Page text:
Newsrooms everywhere are compiling their year-end lists. People of the year, movie of the year, gaffe of the year, all that sort of thing.
Here's my offering for story of the year, 2011. But it's hardly been noticed at all in western media -- and least of all in American news outlets.
And it's actually a good news story. 2011 saw final defeat, after millenia of struggle, for a dreaded disease. While it most immediately attacks animals, this disease has in its time inflicted incalculable suffering upon humankind as well. At various junctures of history it has been associated with ruinous collapses of society -- by wiping out our food supplies and more. These collapses range from the fall of the Roman Empire to Africa's subjugation by colonialists. And it has always (until now) flourished, disastrously and unstoppably, in times of war.
This once-invincible scourge is Rinderpest (literally "a plague on cattle" in German) and its utter eradication from the face of the Earth was declared officially by the Food and Agricultural Organization of the United Nations back in June this year.
With due bureaucratic caution, the FAO had waited a full 10 years since the disease's last recorded occurrence (in Kenya) in order to feel absolutely confident about consigning it to the same very special category -- that of complete extinction -- that's been hitherto occupied by only one other historic plague, smallpox. That declaration was back in 1980 -- and I remember it well -- at the World Health Organization's headquarters in Geneva.
Rather like the victory over that human disease (which we all know to have an animal connection, too -- through its veterinary cousin, cowpox) the armies of health owe their success against Rinderpest to the ultimately effective spread of information...and of course to vaccination.
Though now a commonplace practice, vaccination astonished the human mind when first invented by the late 18th century English doctor, Edward Jenner, in my own old countryside surroundings of Gloucestershire. It provocatively and undeniably stamped us all as denizens of the animal kingdom. Vaccination drew its name from the Latin word for cow, vacca; for it began, after all, with Dr. Jenner injecting cowpox virus from cattle into human arms as a preemptive antidote to the more serious infection.
I should say that I feel a close association with these lengthy medical struggles, and I may even take the entire business a bit too personally -- for the most incidental of reasons. I happen to be one very minor casualty of the eventually victorious war on smallpox. When I was vaccinated as a child, something uncharacteristically went wrong and I ended up contracting, for a short while, a mild form of cowpox.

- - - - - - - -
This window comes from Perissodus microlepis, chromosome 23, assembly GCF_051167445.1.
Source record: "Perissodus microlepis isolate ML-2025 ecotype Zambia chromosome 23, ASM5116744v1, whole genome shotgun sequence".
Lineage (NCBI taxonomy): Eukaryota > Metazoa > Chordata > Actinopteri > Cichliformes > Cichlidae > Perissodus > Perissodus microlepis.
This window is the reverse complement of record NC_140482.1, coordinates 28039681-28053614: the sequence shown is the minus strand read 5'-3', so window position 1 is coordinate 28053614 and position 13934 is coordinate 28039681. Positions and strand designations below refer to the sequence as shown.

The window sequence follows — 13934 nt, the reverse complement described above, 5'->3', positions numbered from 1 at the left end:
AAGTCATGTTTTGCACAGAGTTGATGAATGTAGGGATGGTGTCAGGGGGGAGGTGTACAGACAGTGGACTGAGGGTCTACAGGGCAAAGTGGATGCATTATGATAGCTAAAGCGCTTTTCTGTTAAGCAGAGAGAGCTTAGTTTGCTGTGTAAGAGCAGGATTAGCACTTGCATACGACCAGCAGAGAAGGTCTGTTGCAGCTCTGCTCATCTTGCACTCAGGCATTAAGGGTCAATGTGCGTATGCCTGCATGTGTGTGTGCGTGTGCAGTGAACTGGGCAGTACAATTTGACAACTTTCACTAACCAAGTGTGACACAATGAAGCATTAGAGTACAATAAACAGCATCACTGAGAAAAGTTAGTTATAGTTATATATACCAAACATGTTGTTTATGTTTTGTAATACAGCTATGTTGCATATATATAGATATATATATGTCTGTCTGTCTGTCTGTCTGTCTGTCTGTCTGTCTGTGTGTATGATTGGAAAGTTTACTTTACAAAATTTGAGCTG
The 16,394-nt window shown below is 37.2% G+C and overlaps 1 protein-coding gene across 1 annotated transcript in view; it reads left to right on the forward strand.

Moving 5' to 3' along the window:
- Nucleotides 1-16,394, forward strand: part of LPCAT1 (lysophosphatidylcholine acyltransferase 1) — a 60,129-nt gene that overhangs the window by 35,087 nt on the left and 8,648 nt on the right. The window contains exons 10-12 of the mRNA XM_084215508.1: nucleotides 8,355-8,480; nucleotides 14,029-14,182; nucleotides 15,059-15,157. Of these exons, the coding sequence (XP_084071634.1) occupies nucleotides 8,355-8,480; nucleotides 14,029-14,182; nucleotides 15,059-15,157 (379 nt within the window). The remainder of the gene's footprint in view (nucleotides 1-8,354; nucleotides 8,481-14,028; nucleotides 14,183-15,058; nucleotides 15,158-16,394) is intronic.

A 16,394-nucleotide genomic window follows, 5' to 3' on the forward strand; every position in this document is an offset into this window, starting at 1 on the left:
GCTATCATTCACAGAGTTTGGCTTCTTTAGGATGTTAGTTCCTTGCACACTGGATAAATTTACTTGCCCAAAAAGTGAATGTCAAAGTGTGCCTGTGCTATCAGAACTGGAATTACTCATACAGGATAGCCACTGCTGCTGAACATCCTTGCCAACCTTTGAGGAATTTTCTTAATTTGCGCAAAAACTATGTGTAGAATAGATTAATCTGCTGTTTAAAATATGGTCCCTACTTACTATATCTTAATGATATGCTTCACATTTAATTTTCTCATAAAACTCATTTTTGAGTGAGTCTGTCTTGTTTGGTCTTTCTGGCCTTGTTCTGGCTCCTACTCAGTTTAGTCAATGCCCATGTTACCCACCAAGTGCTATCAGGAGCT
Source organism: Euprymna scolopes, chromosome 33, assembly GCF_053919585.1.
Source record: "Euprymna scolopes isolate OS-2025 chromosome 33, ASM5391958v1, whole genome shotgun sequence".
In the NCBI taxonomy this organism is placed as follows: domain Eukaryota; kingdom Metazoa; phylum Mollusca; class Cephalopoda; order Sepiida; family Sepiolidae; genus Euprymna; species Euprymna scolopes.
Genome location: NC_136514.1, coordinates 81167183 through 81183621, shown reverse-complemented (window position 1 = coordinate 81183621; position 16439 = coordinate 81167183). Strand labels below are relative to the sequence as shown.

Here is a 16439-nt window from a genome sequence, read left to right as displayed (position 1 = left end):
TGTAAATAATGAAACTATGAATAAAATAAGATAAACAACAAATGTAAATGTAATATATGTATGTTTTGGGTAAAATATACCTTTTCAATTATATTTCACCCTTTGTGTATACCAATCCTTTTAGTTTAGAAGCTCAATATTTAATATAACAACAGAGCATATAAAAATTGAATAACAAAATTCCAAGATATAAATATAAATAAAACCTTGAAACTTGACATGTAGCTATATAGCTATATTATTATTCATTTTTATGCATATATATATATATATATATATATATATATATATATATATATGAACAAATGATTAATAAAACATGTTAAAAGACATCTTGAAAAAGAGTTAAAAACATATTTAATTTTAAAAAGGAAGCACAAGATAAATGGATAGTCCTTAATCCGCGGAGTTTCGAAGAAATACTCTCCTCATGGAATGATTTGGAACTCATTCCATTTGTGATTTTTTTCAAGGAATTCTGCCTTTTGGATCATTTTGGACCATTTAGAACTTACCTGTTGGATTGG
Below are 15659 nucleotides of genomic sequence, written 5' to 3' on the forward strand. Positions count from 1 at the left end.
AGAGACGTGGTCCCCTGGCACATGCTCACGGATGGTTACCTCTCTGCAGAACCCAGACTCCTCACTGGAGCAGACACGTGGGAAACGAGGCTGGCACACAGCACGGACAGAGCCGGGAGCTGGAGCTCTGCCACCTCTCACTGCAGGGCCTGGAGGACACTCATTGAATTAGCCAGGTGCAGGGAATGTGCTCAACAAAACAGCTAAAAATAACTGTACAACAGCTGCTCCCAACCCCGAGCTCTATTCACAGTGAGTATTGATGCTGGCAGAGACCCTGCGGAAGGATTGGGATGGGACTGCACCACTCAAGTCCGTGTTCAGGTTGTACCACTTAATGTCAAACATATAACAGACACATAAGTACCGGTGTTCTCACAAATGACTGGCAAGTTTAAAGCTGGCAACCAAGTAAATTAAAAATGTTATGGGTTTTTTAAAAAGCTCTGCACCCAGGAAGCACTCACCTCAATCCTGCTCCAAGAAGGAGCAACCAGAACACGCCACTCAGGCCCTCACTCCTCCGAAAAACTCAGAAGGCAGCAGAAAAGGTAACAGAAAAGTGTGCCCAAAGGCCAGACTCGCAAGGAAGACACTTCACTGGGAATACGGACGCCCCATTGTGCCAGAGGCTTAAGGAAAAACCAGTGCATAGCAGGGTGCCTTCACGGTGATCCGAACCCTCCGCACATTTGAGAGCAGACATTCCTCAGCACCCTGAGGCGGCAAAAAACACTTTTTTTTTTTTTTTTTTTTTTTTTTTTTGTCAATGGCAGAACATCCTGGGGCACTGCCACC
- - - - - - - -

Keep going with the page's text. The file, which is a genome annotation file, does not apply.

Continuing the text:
Rinderpest was an implacable foe for an awfully long time. Rome seemed an apt setting for the June victory ceremony, since the cattle plague once brought the Roman Empire to its knees, in the fourth century. Livestock was wiped out throughout the northern European territories, starving the imperial armies at the very time that "barbarian" invaders, notably the Vandals and Attila's Huns were making devastating military inroads.
Wherever in the world the disease struck through the centuries (as pictured here in South Africa in the 1890s) it devastated agricultural economies, ruining not just dairy and meat farmers but also those raising crops, since they relied on animals for plowing, planting, harvesting and distributing.
It wasn't until the eighteenth century that efforts began in Europe that could turn back the perpetual onslaught. France founded the first school of veterinary medicine, devoted entirely at first to combating this single disease. By the middle of the 20th century the Soviet Union had banished it from the steppe, and under Mao Zedong China emulated this success, with the Indian subcontinent following suit by the 1990s.
In Africa, however, the disease clung on resiliently -- though Africa had been the the last continent to succumb in the first place. Rinderpest was brought there, like so many other ills, by colonialism.
East Africa and the Horn of Africa were the first invasion points. In 1887 Italians -- though not deliberately, just ignorantly -- brought over infected cattle when their army was trying to overrun Ethiopia. The disease's rapid rampage southward helped another marauding empire, the British. The fiercely-resisting Masai nation, whom the Brits first encountered in what is now Kenya, were warrior clans but also nomadic cattle-herders living on their animals' blood, mixed with milk, and their community collapsed, it's been estimated, from a population of half-a-million down to only 40,000.
During my own earliest Kenya assignments I recall reading with a shudder the smug, even gloating, assessment of an official 1919 report that looked back on those horrific events. The famine and human illnesses that followed the loss of the Masai's animals were spelled out by colonial historian G.R. Sandford, who said the disaster "tamed their arrogance, and largely deprived them of their means of subsistence."
With the colonialists long gone, the eventual defeat of the disease came with an important shift in approach, one that is instructive not just for crusading veterinarians, but for all communicators who might have trouble connecting with their targets.
"Someone local, dressed as a local, with mutton-fat rubbed in his hair," said the doctor, "could walk among them and stick in a needle and barely be noticed." Roeder's own specialists would "be lucky to get 20 percent immunity in a herd. Our local guys could get 90, 95 percent."
The obvious, and for our times maybe an unusually hopeful, message is that, after smallpox, the other human disease like malaria, polio, and measles, which are now being aggressively targeted for worldwide eradication, can sometime soon be wiped out in similar fashion.